Swedes like it when things are tidy and in organized. They are also convinced that no one should take advantage of someone. You can spot both traits when you observe the way Swedes administer the way they wait in line.
(Find translations and useful Swedish vocabulary in the bottom of this post.)
Queuing in Sweden
Whenever you enter a store , look for the number dispenser. If you miss it, things can go wrong…
You enter a place where you get service behind the counter, like at the car-workshop, hospital or police station, pharmacy or even bank. You step ahead to the service desk. A friendly Swede says hejdå to a previous customer and pushes a button under the desk. You hear a buzzing noise and notice a digital display on the wall, two figures in red, showing a two digit number, say 38. You suddenly understand, you oversaw a nummerlapp-automat.
You turn around and see the ticket dispenser close to the entrance door. Just as you decide to walk back to get your ticket, a new – much more skilled – customer comes in and and pulls a ticket. The ticket with the number 38, the one you missed. The person recognizes your desperation when you pull the 39 right after him and totally understands your mistake but pretends not to. Instead he walks straight to the desk and orders a battery change for his wrist watch.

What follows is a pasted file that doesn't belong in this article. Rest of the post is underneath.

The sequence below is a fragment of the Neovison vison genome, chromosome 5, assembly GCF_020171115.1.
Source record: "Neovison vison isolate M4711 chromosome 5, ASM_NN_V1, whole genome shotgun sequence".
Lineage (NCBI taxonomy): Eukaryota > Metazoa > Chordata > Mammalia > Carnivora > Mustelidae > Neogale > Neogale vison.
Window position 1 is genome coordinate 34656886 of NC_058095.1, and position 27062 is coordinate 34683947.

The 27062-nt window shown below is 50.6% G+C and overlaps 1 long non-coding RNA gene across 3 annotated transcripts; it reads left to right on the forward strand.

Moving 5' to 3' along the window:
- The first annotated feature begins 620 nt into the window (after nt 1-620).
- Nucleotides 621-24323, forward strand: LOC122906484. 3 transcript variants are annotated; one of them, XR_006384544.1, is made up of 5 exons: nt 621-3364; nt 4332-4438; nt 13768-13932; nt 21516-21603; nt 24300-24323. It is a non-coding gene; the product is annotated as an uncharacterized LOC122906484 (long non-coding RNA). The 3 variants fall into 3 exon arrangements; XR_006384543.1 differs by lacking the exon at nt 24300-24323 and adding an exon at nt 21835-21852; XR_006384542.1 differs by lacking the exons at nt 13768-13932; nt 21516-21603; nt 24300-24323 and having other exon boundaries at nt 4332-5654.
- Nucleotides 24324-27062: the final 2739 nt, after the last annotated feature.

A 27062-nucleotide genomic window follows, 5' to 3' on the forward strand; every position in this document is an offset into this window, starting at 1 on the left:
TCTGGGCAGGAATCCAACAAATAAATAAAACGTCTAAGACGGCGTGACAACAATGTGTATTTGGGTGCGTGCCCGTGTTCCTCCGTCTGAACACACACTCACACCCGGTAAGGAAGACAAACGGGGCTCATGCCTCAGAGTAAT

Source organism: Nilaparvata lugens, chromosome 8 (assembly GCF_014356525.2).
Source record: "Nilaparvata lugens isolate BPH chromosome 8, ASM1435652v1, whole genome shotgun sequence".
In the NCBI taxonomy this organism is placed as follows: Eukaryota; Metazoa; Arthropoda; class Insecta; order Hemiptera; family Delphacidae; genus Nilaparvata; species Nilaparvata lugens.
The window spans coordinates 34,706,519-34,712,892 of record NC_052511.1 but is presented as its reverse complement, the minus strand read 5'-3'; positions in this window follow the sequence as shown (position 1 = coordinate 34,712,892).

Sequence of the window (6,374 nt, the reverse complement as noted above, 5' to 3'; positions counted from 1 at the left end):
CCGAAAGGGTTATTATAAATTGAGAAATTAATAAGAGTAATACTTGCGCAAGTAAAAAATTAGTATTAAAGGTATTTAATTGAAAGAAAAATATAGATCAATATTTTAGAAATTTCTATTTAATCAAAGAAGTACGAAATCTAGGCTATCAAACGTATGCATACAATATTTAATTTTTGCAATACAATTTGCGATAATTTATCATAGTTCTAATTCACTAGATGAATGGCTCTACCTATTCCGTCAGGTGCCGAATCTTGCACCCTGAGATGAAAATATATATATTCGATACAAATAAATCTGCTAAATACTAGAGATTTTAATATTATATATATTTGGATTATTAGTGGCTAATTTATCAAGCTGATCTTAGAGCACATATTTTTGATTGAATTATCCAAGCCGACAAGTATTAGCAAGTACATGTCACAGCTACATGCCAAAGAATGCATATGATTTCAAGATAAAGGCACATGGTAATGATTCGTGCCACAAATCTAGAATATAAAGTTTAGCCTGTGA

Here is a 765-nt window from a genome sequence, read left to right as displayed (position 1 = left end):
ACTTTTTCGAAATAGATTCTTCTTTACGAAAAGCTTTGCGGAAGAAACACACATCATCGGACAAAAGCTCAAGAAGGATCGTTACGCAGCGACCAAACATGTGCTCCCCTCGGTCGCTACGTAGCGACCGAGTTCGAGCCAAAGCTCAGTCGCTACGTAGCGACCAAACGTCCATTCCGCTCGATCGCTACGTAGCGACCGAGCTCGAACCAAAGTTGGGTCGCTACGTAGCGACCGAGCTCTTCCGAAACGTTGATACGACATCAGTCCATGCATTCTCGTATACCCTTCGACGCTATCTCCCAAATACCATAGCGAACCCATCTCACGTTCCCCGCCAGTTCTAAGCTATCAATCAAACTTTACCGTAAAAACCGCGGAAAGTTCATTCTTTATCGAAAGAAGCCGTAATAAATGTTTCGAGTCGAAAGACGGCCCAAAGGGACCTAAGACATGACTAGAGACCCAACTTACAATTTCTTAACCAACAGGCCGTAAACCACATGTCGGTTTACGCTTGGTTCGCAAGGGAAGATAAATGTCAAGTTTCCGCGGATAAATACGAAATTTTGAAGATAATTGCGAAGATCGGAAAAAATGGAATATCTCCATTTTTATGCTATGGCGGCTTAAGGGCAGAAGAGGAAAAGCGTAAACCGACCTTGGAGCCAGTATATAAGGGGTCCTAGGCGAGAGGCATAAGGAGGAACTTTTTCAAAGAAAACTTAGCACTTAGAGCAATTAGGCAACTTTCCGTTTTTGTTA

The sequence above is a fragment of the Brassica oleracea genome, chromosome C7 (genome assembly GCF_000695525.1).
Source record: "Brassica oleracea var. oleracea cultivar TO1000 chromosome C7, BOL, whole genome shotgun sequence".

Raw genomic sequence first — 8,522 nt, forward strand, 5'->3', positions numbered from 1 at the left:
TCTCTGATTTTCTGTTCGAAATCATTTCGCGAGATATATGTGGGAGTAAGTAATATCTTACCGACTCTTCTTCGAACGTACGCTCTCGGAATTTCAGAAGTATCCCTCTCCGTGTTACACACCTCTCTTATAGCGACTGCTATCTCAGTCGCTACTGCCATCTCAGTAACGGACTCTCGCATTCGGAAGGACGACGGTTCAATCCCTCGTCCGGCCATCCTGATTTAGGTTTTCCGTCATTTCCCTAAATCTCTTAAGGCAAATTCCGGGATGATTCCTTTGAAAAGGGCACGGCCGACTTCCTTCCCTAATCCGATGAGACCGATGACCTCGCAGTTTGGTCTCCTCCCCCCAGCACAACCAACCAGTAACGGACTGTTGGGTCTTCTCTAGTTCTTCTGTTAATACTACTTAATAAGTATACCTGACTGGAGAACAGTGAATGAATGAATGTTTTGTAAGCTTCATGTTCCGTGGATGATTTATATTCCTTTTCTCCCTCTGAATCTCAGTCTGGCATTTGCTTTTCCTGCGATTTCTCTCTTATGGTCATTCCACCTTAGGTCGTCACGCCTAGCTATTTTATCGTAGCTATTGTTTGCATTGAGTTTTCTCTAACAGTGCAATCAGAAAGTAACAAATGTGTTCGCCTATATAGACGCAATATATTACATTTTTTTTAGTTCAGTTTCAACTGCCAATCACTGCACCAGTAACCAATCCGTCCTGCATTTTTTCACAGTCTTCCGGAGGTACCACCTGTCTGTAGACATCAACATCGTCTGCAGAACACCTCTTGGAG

No customer queuing chaos, due to the nummerlapp
Even when it’s a long time to wait in line, Swedes don’t moan or complain. They even keep their mouth shut and eyebrows down when a slow sales assistant is trying to find out how to process a credit card payment from a Sweden visitor.
So, next time you enter a Swedish pharmacy or bank, look out for the ticket dispenser right away!